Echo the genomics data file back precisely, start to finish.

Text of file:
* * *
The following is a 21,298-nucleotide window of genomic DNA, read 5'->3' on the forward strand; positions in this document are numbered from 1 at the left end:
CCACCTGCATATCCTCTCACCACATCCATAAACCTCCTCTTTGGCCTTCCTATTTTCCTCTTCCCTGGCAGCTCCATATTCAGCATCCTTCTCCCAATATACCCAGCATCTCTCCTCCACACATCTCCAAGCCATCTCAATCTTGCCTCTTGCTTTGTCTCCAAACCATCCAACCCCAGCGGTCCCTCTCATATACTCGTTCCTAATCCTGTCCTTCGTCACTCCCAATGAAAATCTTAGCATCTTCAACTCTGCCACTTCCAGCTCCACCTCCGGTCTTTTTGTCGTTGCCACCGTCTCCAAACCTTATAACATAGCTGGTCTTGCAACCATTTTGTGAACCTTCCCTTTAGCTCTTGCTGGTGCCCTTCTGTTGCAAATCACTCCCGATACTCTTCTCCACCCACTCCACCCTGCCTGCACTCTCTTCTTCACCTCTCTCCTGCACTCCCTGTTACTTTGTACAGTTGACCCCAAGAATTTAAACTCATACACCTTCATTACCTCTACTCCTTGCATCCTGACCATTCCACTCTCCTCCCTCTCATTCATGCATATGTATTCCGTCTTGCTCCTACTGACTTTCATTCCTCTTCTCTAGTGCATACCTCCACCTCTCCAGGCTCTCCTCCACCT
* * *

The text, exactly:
The following is a 21,298-nucleotide window of genomic DNA, read 5'->3' on the forward strand; positions in this document are numbered from 1 at the left end:
CCACCTGCATATCCTCTCACCACATCCATAAACCTCCTCTTTGGCCTTCCTATTTTCCTCTTCCCTGGCAGCTCCATATTCAGCATCCTTCTCCCAATATACCCAGCATCTCTCCTCCACACATCTCCAAGCCATCTCAATCTTGCCTCTTGCTTTGTCTCCAAACCATCCAACCCCAGCGGTCCCTCTCATATACTCGTTCCTAATCCTGTCCTTCGTCACTCCCAATGAAAATCTTAGCATCTTCAACTCTGCCACTTCCAGCTCCACCTCCGGTCTTTTTGTCGTTGCCACCGTCTCCAAACCTTATAACATAGCTGGTCTTGCAACCATTTTGTGAACCTTCCCTTTAGCTCTTGCTGGTGCCCTTCTGTTGCAAATCACTCCCGATACTCTTCTCCACCCACTCCACCCTGCCTGCACTCTCTTCTTCACCTCTCTCCTGCACTCCCTGTTACTTTGTACAGTTGACCCCAAGAATTTAAACTCATACACCTTCATTACCTCTACTCCTTGCATCCTGACCATTCCACTCTCCTCCCTCTCATTCATGCATATGTATTCCGTCTTGCTCCTACTGACTTTCATTCCTCTTCTCTAGTGCATACCTCCACCTCTCCAGGCTCTCCTCCACCT